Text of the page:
According to the KBF, its budget for the 2018 Biennale, over the two years since the end of the last edition in 2016, was around 25 crore. Funding comes from the Kerala government (the main sponsor, which had contributed 8.5 crore for the 2016 edition and pledged 7 crore for the 2018 one), corporate patrons, corporate social responsibility (CSR) partners, private donors, art organizations and in-kind support. They also have fund-raiser auctions.

Audit reports, available on their website, show deficits in expenditure for the first two editions of the festival, so much so that in 2013-14, the National Culture Fund had helped by offering 4 crore.

This is not the only instance of mega art festivals running into budgetary problems. In 2017, documenta, an international art festival held once in five years, ran into trouble with a deficit of more than €7 million (around 54.4 crore now), mainly because it added one more venue, Athens, alongside the existing venue, Kassel. This was above the budget agreed for documenta 14—€37 million. Documenta’s financial woes were settled by the municipal and state governments of Kassel and Hesse.

The allegations by the labourers and Thomas got wide attention after they were posted on an Instagram account, run by two people who worked with Thomas, called @justicefrombiennale18_19. The account and its posts have been shared widely, including by Manju Sara Rajan, the former KBF CEO. Rajan was appointed in 2016, a little before the third edition of the KMB, and quit the foundation in April 2018, over concerns regarding mismanagement of funds and alleged interference from the management committee, which didn’t let her function. In her Instagram post, Rajan recalls how Thomas had been an important part of KMB 2016, offering to do work for credit, even when “we faced the worst financial crisis in India’s economic history".

Rajan tells Lounge, “For the administrative and financial health of an organization like this, it is essential to have empowered managers, who have the wherewithal to sometimes disagree with authority and take ownership of decisions… then you have a team that can be held accountable for decisions."

The incident comes on the heels of anonymous #MeToo allegations of sexual misconduct against the biennale’s co-founder, Riyas Komu—he stepped down from all management positions in October. An internal complaints committee set up an inquiry. On 29 March, the inquiry was dropped since no complaint was forthcoming. The KBF issued a statement saying, “We look forward to Riyas Komu resuming his roles at the Kochi Biennale Foundation."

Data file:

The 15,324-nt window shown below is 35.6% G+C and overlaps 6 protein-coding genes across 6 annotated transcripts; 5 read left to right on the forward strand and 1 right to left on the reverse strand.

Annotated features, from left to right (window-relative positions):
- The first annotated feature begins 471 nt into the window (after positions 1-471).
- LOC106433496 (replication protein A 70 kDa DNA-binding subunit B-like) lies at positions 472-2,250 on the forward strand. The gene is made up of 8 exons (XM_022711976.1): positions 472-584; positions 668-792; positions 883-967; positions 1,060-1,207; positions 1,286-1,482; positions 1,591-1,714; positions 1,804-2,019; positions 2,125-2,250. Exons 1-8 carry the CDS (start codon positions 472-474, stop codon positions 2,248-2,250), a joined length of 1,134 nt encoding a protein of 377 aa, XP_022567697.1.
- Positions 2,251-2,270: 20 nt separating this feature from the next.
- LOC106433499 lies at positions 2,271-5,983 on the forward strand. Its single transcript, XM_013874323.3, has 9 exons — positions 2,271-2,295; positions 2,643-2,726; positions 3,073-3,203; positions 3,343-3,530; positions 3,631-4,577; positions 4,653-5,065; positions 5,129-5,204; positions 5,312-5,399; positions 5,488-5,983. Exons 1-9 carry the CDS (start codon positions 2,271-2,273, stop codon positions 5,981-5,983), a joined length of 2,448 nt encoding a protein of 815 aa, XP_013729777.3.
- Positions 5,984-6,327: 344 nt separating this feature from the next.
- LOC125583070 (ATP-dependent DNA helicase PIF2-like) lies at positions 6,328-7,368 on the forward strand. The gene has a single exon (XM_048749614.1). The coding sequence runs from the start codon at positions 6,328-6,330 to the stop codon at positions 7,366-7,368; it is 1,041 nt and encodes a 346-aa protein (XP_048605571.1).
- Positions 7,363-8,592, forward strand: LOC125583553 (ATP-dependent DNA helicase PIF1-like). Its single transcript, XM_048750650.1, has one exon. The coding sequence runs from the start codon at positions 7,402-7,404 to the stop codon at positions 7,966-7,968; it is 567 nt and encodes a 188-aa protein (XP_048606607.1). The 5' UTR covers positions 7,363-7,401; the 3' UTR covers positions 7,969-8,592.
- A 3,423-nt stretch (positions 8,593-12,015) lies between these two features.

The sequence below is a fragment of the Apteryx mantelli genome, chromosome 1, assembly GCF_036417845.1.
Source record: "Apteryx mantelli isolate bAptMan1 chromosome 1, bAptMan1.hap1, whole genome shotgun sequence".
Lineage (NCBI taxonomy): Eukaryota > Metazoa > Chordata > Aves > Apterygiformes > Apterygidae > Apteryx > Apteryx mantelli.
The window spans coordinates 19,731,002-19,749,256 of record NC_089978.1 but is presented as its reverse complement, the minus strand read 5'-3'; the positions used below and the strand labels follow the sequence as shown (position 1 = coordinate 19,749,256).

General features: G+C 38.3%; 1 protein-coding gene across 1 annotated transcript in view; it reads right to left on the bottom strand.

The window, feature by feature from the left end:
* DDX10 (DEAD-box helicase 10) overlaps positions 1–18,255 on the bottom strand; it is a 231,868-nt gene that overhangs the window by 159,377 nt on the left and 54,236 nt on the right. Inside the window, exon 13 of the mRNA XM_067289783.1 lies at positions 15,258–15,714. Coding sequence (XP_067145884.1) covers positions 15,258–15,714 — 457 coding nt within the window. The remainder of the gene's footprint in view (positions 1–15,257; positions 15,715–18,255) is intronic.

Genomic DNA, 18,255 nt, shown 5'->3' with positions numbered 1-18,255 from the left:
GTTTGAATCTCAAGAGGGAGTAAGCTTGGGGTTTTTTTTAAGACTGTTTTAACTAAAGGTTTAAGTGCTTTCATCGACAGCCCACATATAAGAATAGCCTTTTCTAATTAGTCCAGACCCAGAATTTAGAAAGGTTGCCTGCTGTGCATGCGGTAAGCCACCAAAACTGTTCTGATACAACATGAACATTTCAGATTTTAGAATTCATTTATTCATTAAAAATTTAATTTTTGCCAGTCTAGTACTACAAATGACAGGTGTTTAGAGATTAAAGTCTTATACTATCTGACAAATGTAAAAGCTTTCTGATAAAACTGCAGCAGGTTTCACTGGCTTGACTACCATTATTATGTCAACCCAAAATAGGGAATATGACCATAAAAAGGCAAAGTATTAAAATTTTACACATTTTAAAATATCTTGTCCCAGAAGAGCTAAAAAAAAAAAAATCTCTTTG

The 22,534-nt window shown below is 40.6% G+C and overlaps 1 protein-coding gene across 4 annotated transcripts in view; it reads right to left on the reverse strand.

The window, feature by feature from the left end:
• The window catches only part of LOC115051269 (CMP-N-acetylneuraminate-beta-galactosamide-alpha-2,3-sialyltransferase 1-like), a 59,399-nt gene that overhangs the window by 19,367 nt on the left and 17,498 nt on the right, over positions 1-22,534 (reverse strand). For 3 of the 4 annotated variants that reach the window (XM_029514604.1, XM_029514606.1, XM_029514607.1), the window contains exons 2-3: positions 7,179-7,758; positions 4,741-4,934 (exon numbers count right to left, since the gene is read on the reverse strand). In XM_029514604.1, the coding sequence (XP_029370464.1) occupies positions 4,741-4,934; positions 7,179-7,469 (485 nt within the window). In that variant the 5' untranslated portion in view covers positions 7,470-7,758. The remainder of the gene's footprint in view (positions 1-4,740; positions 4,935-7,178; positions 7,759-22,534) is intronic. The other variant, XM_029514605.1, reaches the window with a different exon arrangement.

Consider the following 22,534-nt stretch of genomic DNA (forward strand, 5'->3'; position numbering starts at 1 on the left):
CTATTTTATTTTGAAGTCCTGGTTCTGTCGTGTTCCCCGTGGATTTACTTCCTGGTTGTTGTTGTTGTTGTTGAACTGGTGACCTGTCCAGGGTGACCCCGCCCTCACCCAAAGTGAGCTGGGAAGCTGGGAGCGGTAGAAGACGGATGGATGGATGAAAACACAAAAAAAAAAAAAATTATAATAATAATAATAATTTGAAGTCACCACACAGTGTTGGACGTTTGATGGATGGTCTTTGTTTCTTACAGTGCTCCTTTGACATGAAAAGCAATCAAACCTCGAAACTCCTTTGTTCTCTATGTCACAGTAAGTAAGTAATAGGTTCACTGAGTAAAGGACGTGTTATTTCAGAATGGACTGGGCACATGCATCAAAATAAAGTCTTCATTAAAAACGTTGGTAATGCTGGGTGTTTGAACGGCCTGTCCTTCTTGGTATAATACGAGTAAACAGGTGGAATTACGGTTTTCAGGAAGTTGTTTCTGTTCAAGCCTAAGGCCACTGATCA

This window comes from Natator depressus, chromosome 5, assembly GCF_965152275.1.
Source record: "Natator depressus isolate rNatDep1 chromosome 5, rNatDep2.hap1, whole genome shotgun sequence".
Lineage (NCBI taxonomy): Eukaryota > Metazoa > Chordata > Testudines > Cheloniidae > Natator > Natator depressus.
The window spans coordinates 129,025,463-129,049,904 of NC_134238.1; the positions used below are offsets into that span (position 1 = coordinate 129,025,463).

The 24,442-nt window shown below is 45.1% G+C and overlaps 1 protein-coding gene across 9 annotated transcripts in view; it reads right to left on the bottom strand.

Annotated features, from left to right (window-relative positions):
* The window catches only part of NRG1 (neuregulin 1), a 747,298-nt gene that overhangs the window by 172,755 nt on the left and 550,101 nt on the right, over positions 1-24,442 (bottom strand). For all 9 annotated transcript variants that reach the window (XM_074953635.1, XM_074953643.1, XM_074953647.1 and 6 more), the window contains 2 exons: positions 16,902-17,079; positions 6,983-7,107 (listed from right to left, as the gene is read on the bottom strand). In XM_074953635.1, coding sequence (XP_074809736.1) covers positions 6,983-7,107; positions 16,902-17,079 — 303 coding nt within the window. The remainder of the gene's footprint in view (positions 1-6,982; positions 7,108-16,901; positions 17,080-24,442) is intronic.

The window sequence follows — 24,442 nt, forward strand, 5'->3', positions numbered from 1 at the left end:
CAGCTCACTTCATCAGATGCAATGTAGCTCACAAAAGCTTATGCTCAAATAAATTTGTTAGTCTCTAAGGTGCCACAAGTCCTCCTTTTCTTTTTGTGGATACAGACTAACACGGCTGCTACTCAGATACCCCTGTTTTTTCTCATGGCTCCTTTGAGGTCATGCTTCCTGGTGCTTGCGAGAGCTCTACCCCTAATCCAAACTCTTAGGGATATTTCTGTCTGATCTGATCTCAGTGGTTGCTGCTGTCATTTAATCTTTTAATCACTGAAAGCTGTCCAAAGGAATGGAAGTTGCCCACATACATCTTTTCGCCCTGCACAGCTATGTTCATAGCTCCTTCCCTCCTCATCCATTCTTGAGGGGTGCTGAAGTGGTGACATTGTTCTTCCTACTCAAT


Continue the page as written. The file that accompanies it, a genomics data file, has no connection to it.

In response to an email questionnaire, Thomas Girst, global head of cultural engagement at BMW Group, which has supported the biennale right from the start, said, “We have been proud partners of KMB since its inception and we trust that everyone involved will do everything to ensure that the ‘people‘s biennale’ will continue to lead by example."

On the biennale’s closing day, more vendors protested outside Aspinwall House, claiming that they hadn’t received full payments either. They held up placards demanding a re-audit of KBF’s income and expenditure.

It is interesting to note that the KBF had earlier announced that the Pavilion would be dismantled once the biennale was over and the materials used to construct a dozen houses as part of the flood relief effort in Kerala. Thomas is not sure if his company would be sought out for this effort. “These materials are rightfully ours, made by these tribal labourers. The KBF keeps saying this is ‘the people’s biennale’, but I don’t know who these ‘people’ are", he says.